Fruits & Veggies and the Med Way

— Written By

Did your Mama or Grandma ever tell you to eat your fruits and vegetables? If so, these wise women were giving you great advice that has been proven over and over through scientific research. The evidence is clear that fruit and vegetable consumption helps protect against chronic disease and helps protect against overweight and obesity.

To be specific, we should get at least three servings (cups) of vegetables a day. Choose a variety of colors and eat more of the dark, green, leafy vegetables such as collards, kale, spinach and turnip greens. In addition, we should get at least two servings (cups) of fruits each day. And be sure to choose a variety of colors. But as always, check with your physician first.

A recent study looking at the importance of fruits and vegetables with respect to weight found that as fruit and vegetable intake goes up, weight goes down. In addition, foods that were found to be associated with a lower weight were: berries, apples, pears, cruciferous vegetables, green leafy vegetables and all other fruits and non-starchy vegetables. The two vegetables that were not found to be protective against a higher weight were corn and potatoes.

If we know how good fruits and vegetables are for us, why don’t we eat more of them? Some suggest it is their cost, that they are hard to cook or that we don’t like them or like other things better. Let’s address each of these reasons.

Yes, fruits and vegetables can be expensive, but in response to that we can: buy on sale, be flexible enough to purchase less expensive fruits and vegetables, eat what is in season, and eat organically only as your budget allows. The goal is to get more fruits and vegetables on your plate.

Second, there are many fruits and vegetables to choose from and many recipes to use to prepare them. The recipes don’t have to be hard or have lots of ingredients. Certainly keep family favorites in the rotation, but don’t be hesitant to try something new. Some things you can try to help with preparation are: prep your produce in advance to keep on-hand, roast a pan of vegetables to use in recipes throughout the week and keep frozen and canned fruits and veggies in mind as well.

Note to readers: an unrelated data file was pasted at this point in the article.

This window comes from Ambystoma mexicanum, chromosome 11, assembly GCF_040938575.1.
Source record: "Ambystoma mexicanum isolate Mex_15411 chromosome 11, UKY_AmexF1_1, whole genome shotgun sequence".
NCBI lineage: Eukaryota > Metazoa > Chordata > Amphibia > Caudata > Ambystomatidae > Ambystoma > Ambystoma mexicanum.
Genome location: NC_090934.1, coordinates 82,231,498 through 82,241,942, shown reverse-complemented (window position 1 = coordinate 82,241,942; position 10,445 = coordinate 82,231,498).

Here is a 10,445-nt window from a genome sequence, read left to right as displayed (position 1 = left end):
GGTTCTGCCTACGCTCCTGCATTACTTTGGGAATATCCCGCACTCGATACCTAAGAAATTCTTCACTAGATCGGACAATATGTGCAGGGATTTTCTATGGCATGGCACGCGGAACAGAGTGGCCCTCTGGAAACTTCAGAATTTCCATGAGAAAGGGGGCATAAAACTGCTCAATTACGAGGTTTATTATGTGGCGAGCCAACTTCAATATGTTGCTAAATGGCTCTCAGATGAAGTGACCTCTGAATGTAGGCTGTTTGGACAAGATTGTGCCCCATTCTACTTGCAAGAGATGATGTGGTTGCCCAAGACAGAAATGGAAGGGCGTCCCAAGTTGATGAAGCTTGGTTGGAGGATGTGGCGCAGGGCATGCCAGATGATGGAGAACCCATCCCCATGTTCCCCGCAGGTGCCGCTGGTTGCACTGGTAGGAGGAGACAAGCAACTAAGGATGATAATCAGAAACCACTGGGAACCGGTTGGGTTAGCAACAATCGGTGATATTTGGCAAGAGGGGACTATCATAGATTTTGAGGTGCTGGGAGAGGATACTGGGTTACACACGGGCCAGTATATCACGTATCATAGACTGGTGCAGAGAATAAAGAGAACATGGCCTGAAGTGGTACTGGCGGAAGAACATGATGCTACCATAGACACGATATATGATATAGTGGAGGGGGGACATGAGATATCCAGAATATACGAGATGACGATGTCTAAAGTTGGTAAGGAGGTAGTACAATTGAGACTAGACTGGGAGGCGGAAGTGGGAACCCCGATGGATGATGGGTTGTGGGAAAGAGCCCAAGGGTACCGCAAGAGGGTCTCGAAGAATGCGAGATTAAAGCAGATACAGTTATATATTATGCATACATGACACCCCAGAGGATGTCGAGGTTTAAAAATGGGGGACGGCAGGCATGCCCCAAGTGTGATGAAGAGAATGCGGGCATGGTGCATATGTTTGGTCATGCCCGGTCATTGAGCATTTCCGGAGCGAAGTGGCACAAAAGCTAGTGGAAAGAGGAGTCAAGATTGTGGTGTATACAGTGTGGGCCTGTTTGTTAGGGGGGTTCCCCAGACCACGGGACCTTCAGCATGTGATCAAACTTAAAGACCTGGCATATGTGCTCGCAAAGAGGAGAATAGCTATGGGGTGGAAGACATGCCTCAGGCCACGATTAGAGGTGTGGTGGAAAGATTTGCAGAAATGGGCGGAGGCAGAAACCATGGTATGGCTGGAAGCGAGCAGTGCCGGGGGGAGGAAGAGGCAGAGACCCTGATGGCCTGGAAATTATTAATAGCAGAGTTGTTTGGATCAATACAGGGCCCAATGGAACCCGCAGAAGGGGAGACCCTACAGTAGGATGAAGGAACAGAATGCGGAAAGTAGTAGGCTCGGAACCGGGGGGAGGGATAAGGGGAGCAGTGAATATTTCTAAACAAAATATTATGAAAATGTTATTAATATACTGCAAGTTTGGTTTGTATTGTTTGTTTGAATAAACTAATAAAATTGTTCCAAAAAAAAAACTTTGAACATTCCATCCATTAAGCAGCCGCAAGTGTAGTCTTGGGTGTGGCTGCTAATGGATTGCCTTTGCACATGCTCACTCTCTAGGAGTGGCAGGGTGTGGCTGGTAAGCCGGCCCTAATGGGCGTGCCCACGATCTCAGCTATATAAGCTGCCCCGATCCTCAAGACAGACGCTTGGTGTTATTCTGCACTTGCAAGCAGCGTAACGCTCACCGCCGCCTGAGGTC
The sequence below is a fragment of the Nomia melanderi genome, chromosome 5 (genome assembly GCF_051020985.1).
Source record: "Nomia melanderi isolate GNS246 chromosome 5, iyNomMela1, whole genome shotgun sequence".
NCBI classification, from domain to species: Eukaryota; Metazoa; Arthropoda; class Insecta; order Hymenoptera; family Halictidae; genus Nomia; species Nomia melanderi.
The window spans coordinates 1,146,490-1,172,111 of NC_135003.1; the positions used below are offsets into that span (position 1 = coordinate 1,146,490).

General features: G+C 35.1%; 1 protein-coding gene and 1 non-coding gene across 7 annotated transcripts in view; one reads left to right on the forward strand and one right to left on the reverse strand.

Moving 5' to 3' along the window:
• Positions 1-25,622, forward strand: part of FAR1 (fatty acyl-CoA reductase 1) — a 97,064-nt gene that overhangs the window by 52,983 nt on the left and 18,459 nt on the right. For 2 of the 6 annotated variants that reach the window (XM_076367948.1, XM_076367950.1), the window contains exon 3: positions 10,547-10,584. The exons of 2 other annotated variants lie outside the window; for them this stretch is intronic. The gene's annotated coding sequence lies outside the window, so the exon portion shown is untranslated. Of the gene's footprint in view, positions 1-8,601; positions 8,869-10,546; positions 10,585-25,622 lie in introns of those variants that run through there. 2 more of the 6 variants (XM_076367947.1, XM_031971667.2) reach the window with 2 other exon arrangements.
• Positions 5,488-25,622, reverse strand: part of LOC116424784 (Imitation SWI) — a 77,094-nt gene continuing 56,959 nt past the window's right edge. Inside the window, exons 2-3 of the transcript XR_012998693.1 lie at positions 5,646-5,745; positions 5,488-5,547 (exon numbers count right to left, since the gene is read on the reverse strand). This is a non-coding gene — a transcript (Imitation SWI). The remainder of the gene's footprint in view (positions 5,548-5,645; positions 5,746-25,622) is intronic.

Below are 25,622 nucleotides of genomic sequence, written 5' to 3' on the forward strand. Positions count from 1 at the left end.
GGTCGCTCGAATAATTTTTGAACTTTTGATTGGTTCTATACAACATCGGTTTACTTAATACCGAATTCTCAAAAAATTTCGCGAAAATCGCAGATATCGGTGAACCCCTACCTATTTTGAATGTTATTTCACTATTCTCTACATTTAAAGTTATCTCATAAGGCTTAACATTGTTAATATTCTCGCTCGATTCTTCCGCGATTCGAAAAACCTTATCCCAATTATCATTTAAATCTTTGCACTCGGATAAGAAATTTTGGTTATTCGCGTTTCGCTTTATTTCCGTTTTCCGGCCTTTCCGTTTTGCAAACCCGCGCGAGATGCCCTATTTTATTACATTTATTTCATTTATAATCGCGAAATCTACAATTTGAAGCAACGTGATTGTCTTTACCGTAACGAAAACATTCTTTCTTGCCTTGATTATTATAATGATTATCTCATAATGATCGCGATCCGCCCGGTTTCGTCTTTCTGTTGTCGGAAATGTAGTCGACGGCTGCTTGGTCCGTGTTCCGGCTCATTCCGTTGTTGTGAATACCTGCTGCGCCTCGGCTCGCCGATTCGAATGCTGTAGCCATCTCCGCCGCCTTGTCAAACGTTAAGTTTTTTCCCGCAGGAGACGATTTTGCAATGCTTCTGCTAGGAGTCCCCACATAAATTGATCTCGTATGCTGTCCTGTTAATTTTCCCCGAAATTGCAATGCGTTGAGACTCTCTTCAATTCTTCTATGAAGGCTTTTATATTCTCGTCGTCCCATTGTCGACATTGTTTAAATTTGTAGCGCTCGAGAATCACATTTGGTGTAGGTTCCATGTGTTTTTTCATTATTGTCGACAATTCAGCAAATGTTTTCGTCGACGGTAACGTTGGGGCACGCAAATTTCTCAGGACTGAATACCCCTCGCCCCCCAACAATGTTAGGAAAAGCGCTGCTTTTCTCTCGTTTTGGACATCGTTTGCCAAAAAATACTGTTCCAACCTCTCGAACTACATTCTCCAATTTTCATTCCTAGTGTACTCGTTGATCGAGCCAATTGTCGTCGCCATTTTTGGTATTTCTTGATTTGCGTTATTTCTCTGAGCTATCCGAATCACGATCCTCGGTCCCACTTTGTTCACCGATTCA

And lastly, as you will see from the Med Instead of Meds website, fruits and vegetables can be super easy to prepare for all tastes! Again, try new things. Add herbs, spices and vinegars for enhanced flavors. And add fruits and veggies to foods you and your family already love.

Try adding veggies to your breakfast to really start the day off right!

Eggs with Vegetable Hash

I am always thinking about new and delicious ways to make one of my favorite foods – eggs. This recipe really punches up the vegetables and is a great breakfast or brunch dish. You can make the vegetable mixture with any vegetables and can make ahead of time and store in the refrigerator. This is super quick and looks beautiful on the plate.

Serves 4
Serving Size: 1 egg with ¼ of the vegetable mixture
Prep Time: 20 minutes
Cook Time: 5 minutes
Total Time: 25 minutes

Ingredients:

  • 1 cup raw arugula
  • 1 carrot – small dice or grated
  • 1 zucchini – small dice
  • 1 yellow squash – small dice
  • ½ cup mushrooms – sliced thin (if they are large cut the slices in half)
  • 1 tablespoon plus 1 teaspoon olive oil
  • 1 teaspoon thyme
  • 4 eggs
  • salt and pepper to taste

Directions:

  1. Heat the olive oil in a large skillet.
  2. Add the vegetables and sauté until soft (5-8 minutes).
  3. Add the thyme and salt and pepper to taste.
  4. Transfer the cooked vegetables to a bowl and keep warm.
  5. Wipe out the pan with a paper towel and heat the remaining 1 teaspoon of oil.
  6. Cook the eggs to your level of doneness.
  7. Divide the raw arugula between four plates.
  8. Top with the cooked vegetables and place the egg on top.

Nutrition Information per Serving:

  • Serving Size: 1 egg and ¼ other ingredients
  • Vegetables: 1 ¼ cup
  • Fruits: 0 cups
  • Calories: 165 calories
  • Carbohydrates: 6 grams
  • Fiber:  2 gram
  • Protein: 8 grams
  • Fat: 13 grams
  • Sodium: 266 mg

Written By

Dee Furlough, N.C. Cooperative ExtensionDee FurloughArea Agent, Family and Consumer Sciences Call Dee Email Dee N.C. Cooperative Extension, Tyrrell County Center
Posted on Jan 26, 2021
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